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Why I like dull chisels- and you should too!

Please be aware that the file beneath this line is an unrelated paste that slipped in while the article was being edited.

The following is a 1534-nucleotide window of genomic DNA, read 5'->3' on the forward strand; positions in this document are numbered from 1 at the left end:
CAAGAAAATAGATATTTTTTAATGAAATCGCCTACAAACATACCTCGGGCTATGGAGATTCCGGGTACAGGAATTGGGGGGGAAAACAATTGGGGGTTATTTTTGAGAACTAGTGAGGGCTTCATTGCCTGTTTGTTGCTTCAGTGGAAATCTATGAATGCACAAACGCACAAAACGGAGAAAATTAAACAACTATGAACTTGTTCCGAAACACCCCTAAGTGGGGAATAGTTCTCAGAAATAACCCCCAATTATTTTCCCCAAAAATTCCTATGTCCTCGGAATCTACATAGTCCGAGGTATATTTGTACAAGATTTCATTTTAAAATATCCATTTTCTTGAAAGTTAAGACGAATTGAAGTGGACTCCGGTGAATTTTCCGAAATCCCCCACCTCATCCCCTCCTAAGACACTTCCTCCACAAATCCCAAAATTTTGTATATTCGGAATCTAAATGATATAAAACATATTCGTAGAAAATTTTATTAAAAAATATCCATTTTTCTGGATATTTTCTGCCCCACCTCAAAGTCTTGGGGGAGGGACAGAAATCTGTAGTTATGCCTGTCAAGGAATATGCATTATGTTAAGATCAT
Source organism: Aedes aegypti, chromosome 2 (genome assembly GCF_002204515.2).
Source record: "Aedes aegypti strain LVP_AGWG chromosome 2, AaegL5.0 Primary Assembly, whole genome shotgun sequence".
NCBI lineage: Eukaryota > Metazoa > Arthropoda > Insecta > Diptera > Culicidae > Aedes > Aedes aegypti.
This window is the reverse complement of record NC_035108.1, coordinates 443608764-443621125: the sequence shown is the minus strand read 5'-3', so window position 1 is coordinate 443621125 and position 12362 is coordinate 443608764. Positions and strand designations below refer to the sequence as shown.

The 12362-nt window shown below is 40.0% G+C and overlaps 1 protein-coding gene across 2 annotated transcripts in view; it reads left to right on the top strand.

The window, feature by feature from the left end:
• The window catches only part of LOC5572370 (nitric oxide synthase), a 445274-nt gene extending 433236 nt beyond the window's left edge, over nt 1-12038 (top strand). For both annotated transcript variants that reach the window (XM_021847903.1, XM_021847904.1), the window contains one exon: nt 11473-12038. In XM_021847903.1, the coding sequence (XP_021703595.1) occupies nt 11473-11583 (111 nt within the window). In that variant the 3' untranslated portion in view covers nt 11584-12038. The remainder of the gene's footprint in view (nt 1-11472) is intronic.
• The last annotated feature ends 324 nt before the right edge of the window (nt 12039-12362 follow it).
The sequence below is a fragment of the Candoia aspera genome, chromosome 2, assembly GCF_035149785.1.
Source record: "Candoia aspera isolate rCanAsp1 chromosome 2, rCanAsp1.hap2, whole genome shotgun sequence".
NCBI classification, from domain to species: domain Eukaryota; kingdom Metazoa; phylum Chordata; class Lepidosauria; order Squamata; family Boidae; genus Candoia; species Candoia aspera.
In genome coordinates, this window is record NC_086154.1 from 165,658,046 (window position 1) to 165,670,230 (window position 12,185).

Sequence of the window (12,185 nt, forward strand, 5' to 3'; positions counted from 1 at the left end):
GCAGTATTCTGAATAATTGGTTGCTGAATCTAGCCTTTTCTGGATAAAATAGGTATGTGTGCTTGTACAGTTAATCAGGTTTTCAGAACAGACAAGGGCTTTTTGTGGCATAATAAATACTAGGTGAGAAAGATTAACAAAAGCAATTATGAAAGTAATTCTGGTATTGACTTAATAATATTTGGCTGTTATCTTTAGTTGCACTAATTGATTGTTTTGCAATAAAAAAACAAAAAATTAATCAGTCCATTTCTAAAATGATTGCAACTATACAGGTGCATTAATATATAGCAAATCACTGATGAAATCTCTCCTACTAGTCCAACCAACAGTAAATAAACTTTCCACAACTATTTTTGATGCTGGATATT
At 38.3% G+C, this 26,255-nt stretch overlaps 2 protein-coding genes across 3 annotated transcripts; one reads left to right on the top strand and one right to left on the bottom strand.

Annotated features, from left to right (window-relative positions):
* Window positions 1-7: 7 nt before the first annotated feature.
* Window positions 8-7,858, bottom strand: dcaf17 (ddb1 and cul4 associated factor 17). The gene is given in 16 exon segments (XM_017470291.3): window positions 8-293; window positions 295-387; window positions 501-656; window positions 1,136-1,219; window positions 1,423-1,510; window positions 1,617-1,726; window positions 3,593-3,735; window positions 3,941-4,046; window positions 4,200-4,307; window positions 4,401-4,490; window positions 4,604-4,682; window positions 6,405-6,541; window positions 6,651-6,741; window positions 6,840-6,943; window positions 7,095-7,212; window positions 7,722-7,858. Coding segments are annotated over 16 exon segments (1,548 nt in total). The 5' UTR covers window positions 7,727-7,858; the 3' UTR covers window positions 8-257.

the most difficult cutting and pairing jobs usually require the sharpest chisels in fact keeping your tool sharp is one of the fundamentals that is constantly hammered into the consciousness of woodworkers but believe it or not there are times when a blunt chisel may actually be a better choice this is an old largely forgotten trick that not many of today's woodworkers seem to know about until today because not only am i going to show you why you may wish to keep one or two blunt chisels in your set but just this morning i happened to open the october issue of popular woodworking magazine and i saw that logan has a brief article about this idea too so great minds think alike i suppose really the idea long predates any of us blunt chisels have been used by plane makers and pattern makers and joiners for centuries as i said it's somewhat of a lost technique in this modern world where so much emphasis is placed upon achieving edges that you can shave with but there are a couple problems that come from that level of sharpness for one thing the microscopically thin steel at the cutting edge can wear away fairly quickly it takes almost constant stropping to maintain such an ultra keen edge that's not a big deal if you have a power strapping wheel like i have on my tarmac but it'll get old if you have to hand strap on leather every few minutes the second problem is the tendency for that wedge shape of a standard 25 or 30 degree bevel to dive beneath the wood grain particularly when you're working across the grain or against the direction the wood fibers lie a blunt edge can solve both of these problems though let me show you i don't blunt my good chisels because i don't always need this type of edge instead i keep a few old chisels and gouges around for this purpose and the sharpening process really couldn't be easier i simply set a tool rest perpendicular to the grinding wheel it doesn't take much work at all to create a flat facet on the end of the tool that facet doesn't have to be very wide but a sixteenth of an inch or so will do it i'm essentially creating a scraper all the cutting will be done along the square edge where the new front facet on the end meets the back of the tool note that i said it's a square edge what i mean is that you don't want the front facet to be angled forward it's not going to cut like that a slightly backward angle is fine but try to get it as square with the back of the tool as you can now depending on the direction that your grinding wheel spins it may leave a ragged bur on the underside of the tool my tormek doesn't because i have it set up so the wheel is spinning upward but a regular bench grinder might and if that's the case you have to remove that burr i just do it on the side of the tormex wheel but you can't do that on a regular grindstone so you might have to use some fine sandpaper another way to deal with the burr is to place the tool upside down on the tool rest when you grind that way assuming your grindstone is rotating downward toward the rest any burr left behind will be on the top of the tool where it won't matter instead of the bottom where the cutting occurs if you use that method though be sure to account for any wedge shape of your chisel by tilting your rest a tiny bit more otherwise you may end up with that bevel that slanted forward as i described a moment ago a clean blunt edge is not the same as a dull edge a dull edge is rounded over but where the end facet meets the back of this blunt tool it is sharp and crisp that makes a world of difference in many situations imagine you rough cut a curve on the band saw and it needs more refining you could use sandpaper but that could be a little slow and it may be difficult to see what you're doing a chisel can be more precise in a lot of situations and if you're working with the grain you may be able to do that with a regularly sharpened chisel but working across the grain can be problematic as the bevel tries to dive deeper into the fibers than you may want it to go working against the grain with a regular chisel nearly impossible but a blunt chisel is not so much affected by grain direction you can shave in a very controlled way both across the grain and against the grain this works particularly well with hardwood the harder the better doesn't work so well in softwood because the fibers are more prone to tearing i'm working with some hard hickory and i'm able to refine my shape fairly easily working from multiple directions once the shape is established the surface can then be smoothed with the finer grits of sandpaper a blend chisel is also useful for cleaning up hardwood end green in this case despite the extreme toughness of this hickory the surface left behind is pretty darn smooth and because the edge of a blunt chisel is not ultra thin like a regularly sharpened chisel it's going to stand up to that abuse much longer it's not going to stay sharp forever though eventually that 90 degree edge will start to round over and you'll notice the tool will begin to skate across the wood more than cutting the fibers that's when you want to just slightly touch it on the grindstone again not too much especially if you're using a more aggressive bench grinding wheel as that front facet grows wider through successive sharpenings the performance isn't going to be affected but there's no reason to grind away more of the tool than is required to just crisp up that 90 degree edge again a blunt chisel is not for every project but there are some situations when it comes in really handy in fact you may also find it useful to keep a couple blunt gouges of different sizes around for various shaping tasks it's an old-timey trick that will serve the modern workshop well see you next time i've been a proud tormek user for years i've never seen so many clever innovations from just one small company and the quality is simply uncompromising even if you're not in the market for a new sharpening system you should check them out and see what they have to offer at the link below this video there's a reason they're regarded as the best of the best